Four Four Three

FOUR FOUR THREE is our third cd with Channel Classics Records! After our earlier more classical oriented cds ‘Vivere’ and ‘Česko’, for this release we collaborated with two ensembles from different fields: Slagwerk Den Haag with its contemporary sounds and the unusual jazz-trio Kapok.
The cd is dedicated to composer Terry Riley, one of the founders of minimal music, and shows surprising and modern interpretations of ‘In C’ and ‘Sunrise of the Planetary Dream Collector’.

Terry Riley about the cd:
“(…) an imaginative and exciting performance of that piece your group came up with. I really liked the arrangement and the awesome performance.”

You can order by sending an e-mail to or use the contactform (18 euros plus shipping).


Trouw ****
“(…) a performance with a unique atmosphere. Light floating, exotic, transparent, all equipped with a natural rhythmic drive.”

Luister  (10 out of 10)
“So much intelligence and refinement: nowhere the instruments are in each other’s way. Everyone can be who he is. Riley has a soft, thin skin which deserves to be touched with love and tenderness.”

Gramophone (Editor’s Choice award in August)
“The pulse is discreetly shunted towards the background, utterly charming the senses with an often delicate mechanism of light pizzicato strings and mallet percussion…This performance deals up moments of sheer magic.”

Watch ‘the making of’ here:

Performace at tv show Vrije Geluiden:











Our second CD with Channel Classics is Česko! On Česko we go on a musical journey across Europe to the extraordinary land of Bohemia, the homeland of two composers we have come to love so much: Dvořák and Schulhoff. It doesn’t seem to matter that we hardly know their country: the indescribable energy of the music, with its folk melodies and harmonies, revealing the essence of a nation steeped in a deep cultural history, takes us there instantly.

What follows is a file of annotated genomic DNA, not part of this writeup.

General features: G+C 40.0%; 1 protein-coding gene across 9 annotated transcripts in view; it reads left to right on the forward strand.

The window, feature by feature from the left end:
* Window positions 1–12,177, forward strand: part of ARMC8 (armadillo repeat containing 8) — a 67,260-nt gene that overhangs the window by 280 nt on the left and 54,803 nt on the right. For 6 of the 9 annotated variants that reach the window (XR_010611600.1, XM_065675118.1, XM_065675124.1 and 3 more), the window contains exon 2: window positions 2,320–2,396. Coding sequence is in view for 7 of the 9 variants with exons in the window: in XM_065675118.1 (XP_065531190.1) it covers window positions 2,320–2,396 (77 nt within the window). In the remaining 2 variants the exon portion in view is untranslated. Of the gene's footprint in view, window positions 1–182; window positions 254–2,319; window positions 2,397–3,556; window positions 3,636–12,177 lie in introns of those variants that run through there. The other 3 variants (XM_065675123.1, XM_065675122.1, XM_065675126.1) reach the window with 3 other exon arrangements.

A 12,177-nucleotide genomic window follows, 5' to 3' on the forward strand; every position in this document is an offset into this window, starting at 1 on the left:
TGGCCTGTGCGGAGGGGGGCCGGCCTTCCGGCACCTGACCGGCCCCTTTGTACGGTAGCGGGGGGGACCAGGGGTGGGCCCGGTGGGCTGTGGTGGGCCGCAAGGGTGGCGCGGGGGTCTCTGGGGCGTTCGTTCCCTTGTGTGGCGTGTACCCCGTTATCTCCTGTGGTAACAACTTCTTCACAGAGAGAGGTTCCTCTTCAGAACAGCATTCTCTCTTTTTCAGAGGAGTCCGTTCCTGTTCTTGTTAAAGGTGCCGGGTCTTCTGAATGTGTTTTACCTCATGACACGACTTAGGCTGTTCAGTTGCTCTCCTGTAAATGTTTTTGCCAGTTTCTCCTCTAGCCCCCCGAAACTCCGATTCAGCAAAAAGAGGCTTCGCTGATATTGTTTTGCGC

You can order Cesko by sending an e-mail to or use the contactform (17 euros plus shipping).
Or via, iTunes, or Amazon.

Watch ‘the making of’ here:


De Volkskrant *****
‘In their hands, the Czech piece becomes a physical, rhythmic power that comes from deep within the Ragazze. Together they play chords as if their hands and arms are being mastered by on mind.’

Luister (een Luister 10)
‘Dvorak opus 106, a work Ragazze is united with, dead-accurate and intense.’

‘Their biggest strength is an added quota of spontaneity, which keeps you consistently engaged.’
‘..the Ragazze Quartet’s Channel Classics CD is mightily impressive’

The Guardian ***
‘An exhilarating Bohemian double bill’
‘The playing of the wittily named all-female Ragazze Quartet is fresh, light in texture, nimble and just occasionally a little ragged, but always spirited.’ *****
‘Ragazze’s performances of these pieces are brilliantly executed, full of deadpan humour and bring a delightful contrast with the more serious works on this disc.’



Our first cd with Channel Classics is called Vivere!

Haydn – ‘Fifth’ quartet
Schubert – Death and the Maiden
Widmann – Hunting quartet

A cd with 3 pieces about death, played by the Ragazze who are in the midst of life!

Prize: 18 euros plus shipping

Interested? Send an e-mail to or use the contact form.

Or buy it at, or iTunes

voorkant Vivere
Watch the spectaculair music video The Hunt

Press about Vivere

Huffington Post
In Haydn’s op. 76 no. 2 and Schubert’s “Death and the Maiden,” they flirt with life, they play the rests, they play the expressive markings, too, and they find new breadth and breath in themes that are too often rushed or merely stormed through. In the Widmann, they are merely ferocious.

International Record Review
The Ragazze Quartet delivers an abruptly contoured and fittingly acerbic performance of Haydn, abetted by brisk tempos and a keen sense of the work’s structural needs.

The Examiner
Ragazze gives Schubert’s Death and the Maiden an energetic reading, playing up the dark dramatism for all its worth. In Widmann they are determined to destroy any sexist preconceptions of any of their listeners, Ragazze performed this quartet with all of the savage violence the composer intended for it; and, while it would have been nice to encounter it in the context of Widmann’s full cycle, this performance certainly made for an aggressively bold move in concluding a debut recording.

The Grammaphone
…the heritage of string quartet-playing is too authentic in it, and there is too much skill behind the kaleidoscoping of colours from phrase to phrase that loses nothing in its perfection of ensemble in the process.